|The following stories from the June 08, 2012, edition of AOPA ePilot were provided to AOPA members who expressed an interest in the particular subject areas. Any AOPA member can receive information tailored to their areas of interest by updating their preferences online|
Trial by turbulence
Not long ago you thought that your flight instructor possessed uncanny skill for predicting turbulence encounters on your training flights.
As you gained flight experience, it seemed less like magic. Now you are getting pretty good at it too. Looking at the forecast before a solo cross-country, you find yourself thinking, "It's going to be bumpy today."
How bumpy, and where?
Hard to say for certain. But experience teaches that basic rules can shape expectations.
Turbulence from surface heating can be unpleasant at lower levels, but may disappear at the altitude where the columns of heated air stop rising, according to a well-known formula for approximating the height of fair-weather cumulus cloud bases. Selecting a higher-than-usual cruise altitude, or changing altitudes, may provide relief.
Strong winds flowing after the passage of a cold front may or may not bear a bushel of bumps—but if surface winds blow strongly from varying directions, or are gusting, add the recommended gust factor value to takeoffs or landings.
Winds aloft can create turbulence around mountain peaks or ridges, so give your cross-country destination careful study for the best routing. Give yourself plenty of clearance overflying high terrain. Be watchful for lenticular or rotor clouds that indicate severely rough air.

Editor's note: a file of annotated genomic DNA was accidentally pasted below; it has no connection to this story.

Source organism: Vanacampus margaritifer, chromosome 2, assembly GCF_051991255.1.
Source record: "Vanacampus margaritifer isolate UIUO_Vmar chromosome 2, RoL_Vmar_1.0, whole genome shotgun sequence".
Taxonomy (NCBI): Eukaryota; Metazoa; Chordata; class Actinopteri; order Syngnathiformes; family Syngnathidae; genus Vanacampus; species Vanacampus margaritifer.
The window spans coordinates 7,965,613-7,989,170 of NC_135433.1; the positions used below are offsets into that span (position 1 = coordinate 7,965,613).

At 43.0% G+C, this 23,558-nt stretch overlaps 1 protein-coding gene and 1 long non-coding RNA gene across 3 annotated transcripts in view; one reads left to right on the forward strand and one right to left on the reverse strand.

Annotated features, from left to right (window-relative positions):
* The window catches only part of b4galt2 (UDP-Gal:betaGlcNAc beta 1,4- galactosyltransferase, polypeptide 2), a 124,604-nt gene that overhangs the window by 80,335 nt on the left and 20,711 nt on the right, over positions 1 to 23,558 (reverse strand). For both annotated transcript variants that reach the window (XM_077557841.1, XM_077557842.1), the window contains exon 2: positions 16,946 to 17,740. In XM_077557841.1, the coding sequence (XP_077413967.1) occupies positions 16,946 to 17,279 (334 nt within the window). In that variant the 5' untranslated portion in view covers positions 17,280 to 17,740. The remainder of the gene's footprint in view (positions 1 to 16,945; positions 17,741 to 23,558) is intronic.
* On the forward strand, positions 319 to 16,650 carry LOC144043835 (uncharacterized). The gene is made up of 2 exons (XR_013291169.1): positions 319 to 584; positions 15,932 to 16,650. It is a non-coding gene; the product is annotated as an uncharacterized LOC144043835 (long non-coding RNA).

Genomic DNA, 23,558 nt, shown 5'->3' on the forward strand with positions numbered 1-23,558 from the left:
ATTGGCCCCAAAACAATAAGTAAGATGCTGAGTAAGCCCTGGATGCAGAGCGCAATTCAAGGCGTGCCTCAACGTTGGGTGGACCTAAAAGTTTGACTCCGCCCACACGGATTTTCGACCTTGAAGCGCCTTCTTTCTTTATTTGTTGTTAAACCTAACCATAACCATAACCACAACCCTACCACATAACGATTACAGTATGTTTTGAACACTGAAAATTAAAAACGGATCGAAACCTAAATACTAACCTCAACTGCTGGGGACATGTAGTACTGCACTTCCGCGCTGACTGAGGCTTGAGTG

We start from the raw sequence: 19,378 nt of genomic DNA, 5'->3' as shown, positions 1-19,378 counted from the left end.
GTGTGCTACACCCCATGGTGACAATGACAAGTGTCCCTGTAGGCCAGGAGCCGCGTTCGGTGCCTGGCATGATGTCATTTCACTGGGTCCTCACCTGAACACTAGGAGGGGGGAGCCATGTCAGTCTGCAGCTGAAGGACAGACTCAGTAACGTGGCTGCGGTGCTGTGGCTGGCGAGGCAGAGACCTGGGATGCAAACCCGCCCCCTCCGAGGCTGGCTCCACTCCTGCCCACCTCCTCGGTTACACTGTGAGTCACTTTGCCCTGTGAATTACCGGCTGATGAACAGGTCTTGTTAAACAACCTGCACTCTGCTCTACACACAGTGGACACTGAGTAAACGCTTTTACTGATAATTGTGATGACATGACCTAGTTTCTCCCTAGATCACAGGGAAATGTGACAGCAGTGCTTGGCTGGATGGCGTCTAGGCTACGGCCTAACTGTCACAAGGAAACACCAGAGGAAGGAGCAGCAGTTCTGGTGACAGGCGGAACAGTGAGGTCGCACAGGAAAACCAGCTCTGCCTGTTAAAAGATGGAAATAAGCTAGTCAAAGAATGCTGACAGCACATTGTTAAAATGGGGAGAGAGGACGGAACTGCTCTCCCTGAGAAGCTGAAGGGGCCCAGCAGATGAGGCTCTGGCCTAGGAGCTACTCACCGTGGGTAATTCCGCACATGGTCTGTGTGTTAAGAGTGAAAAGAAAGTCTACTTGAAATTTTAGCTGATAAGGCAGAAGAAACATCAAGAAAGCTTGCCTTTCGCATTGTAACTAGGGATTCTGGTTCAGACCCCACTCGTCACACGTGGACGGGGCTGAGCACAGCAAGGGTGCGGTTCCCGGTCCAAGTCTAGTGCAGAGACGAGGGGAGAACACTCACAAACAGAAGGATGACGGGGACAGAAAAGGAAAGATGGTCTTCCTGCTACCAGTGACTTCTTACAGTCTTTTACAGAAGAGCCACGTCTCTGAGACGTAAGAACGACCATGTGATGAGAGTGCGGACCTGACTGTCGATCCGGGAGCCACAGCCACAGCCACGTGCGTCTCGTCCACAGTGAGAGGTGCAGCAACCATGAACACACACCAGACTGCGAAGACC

Another turbulence tip: Get a head start on a long flight by departing early and enjoying a few hours of smooth air before solar heating goes to work on the air. (Make sure the FBO knows to have the aircraft ready.)
Securing your baggage and flight gear carefully is a wise precaution. Make sure your seatbelt and shoulder harness also are well secured.
Flying in turbulence demands patience when you want to hurry up, and a light touch when it seems difficult to loosen your grip. Resist temptation to chase altitudes or indications of the vertical speed indicator, which would only bring on fatigue.
Let other pilots know what you are encountering along the way with a pirep on the type and intensity of turbulence. If forecast turbulence was a no-show, make someone happy by sharing the good news.
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Question: While listening to air traffic control during my cross-country flights, I’ve heard the word “heavy” after some aircraft call signs. What does this mean?
Answer: The FAA classifies aircraft as heavy, large, and small for the purposes of wake turbulence separation minimums. An aircraft is designated heavy if its takeoff weight is greater than 300,000 pounds; large if its takeoff weight is greater than 41,000 pounds but less than 300,000 pounds; and small if its takeoff weight is 41,000 pounds or less. Additional information on wake turbulence and aircraft designations is discussed in the Aeronautical Information Manual and FAA Advisory Circular 90-23F on wake turbulence avoidance. Test your knowledge as well by taking the Air Safety Institute’s safety quiz on wake turbulence.
Got a question for our technical services staff? Email [email protected] or call the Pilot Information Center, 800/872-2672. Don’t forget the online archive of “Final Exam” questions and answers, searchable by keyword or topic.